The figures woven into this passage are architectural. They do not, however, touch the imagination as much now as they did when they were first drawn; for we have been misled with regard to the truths they are designed to illustrate, by the degradation that has befallen the cornerstones which we plant. The cornerstone is not a foundation stone with us. It might just as well be put at the middle of the wall as at the corner; at the top as at the bottom; and, for that matter, it might as well be put in the tower as in the wall. It is merely a ceremonial cornerstone, made to contain a few records, giving the date, the time, and what not, belonging to the building. But there are real cornerstones yet. When builders have dug down and found the bottom level, and desire to lay a foundation which no fire can reach, no water undermine, no weight sway, and lay broad and vast stones, then these stones have a marked relation to the integrity of the whole building above. If they are weak, or easily displaced, the foundation will be unstable; and when that gives way, the superstructure, no matter how carefully it may be built, will follow it. There was, however, another kind of cornerstone in former times — namely, a massive slab, which, standing upright, united to itself firmly the two side walls, and so bound together the building laterally. Both of these terms are in our text, and both of them are applied to Christ, who is represented as not only bearing up the whole structure of piety as a foundation, but binding it together as a cornerstone, or the head of the corner, so that, vertically and laterally, the building takes hold and sustains itself by the foundation and the cornerstone. This passage teaches that as a building rests upon its foundation stones, so every Christian rests upon Jesus Christ. They are not merely connected with Him: they rest upon Him. So do they rest upon Him, that if He were to be removed from them all their religious experience would fall, as a wall would go down if its foundation stones were taken out of the way.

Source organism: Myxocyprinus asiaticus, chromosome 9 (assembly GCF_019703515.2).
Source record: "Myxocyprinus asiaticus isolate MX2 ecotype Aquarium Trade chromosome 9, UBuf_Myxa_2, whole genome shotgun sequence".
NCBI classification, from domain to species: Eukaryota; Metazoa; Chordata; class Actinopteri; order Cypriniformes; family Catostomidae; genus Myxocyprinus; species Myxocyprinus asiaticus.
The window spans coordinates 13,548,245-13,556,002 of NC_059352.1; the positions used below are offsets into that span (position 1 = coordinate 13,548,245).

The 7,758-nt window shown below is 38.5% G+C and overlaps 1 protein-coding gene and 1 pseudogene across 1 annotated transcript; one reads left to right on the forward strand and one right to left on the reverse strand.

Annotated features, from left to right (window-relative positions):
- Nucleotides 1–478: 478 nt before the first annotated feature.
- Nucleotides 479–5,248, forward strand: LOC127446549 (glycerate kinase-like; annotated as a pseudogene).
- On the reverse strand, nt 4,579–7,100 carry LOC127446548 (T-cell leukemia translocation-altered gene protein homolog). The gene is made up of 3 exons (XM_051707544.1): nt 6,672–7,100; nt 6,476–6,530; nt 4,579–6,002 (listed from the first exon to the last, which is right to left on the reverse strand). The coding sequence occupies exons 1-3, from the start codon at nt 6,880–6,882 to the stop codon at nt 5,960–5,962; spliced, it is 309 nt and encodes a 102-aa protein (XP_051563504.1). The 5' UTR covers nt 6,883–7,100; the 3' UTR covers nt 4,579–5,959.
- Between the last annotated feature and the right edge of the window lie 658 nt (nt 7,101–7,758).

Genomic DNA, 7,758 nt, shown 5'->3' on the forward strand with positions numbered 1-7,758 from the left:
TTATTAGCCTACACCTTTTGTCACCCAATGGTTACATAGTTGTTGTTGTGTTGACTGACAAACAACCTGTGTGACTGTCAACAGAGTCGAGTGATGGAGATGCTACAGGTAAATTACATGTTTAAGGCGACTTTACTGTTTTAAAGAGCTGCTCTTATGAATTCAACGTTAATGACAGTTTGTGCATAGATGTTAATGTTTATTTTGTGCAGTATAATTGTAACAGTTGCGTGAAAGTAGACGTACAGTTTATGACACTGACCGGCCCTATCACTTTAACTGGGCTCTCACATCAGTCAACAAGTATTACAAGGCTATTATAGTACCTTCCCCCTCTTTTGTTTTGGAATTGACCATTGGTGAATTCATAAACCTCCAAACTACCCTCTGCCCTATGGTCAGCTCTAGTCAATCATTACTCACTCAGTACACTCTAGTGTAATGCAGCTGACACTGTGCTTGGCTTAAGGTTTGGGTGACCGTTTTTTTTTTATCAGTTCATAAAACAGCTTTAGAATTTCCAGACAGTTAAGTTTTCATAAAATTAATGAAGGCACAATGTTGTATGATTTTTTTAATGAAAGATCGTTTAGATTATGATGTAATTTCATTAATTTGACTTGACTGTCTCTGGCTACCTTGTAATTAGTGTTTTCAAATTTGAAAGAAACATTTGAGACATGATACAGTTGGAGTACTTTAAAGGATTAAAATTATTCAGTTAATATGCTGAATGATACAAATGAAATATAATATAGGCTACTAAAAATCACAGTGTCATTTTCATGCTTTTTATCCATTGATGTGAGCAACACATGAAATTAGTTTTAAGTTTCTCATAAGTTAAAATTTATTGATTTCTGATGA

I. I first ask you to mark THE DISTINCTION WHICH EXISTS BETWEEN A MERE GENERAL DEPENDENCE UPON GOD, AND A CONSCIOUS PERSONAL LIFE IN CHRIST JESUS, for that is the distinction which demarks between the school of what may be called the naturalists in religion, and of evangelical Christians. It is one thing to be a believer in God's government; it is another thing to hold company with God — to behold Him, to love Him, and to commune with Him, to twine your life about Him.

II. I remark, secondly, THAT THIS DIRECT, INTIMATE, HOURLY, AND DAILY LIVING WITH CHRIST, IS THE THING WHICH THE GOSPEL PROPOSES AS ITS CHARACTERISTIC AIM. Morality is a good thing. A man without it certainly cannot be a Christian, although he may not be one with it. Moralities are mere day labourers, who dig out the roots and clear off the weeds, and get the ground ready for something else. Morals do but plough the soil — piety is the fruitful stein, and love the fair flower which springs from the soil. It is only love that can find out God without searching. Upon its eyes God dawns. Love is that regent quality which was meant to reveal the Divine to us. It carries its own light, and by its own secret nature is drawn instantly towards God, and reflects the knowledge of Him back upon us. When love hath brought forth its central vision of the Divine, and interpreted it to all the other faculties, then they, in turn, become seers, and the soul is helped by every one of its faculties, as by so many eyes, to behold the fulness of God.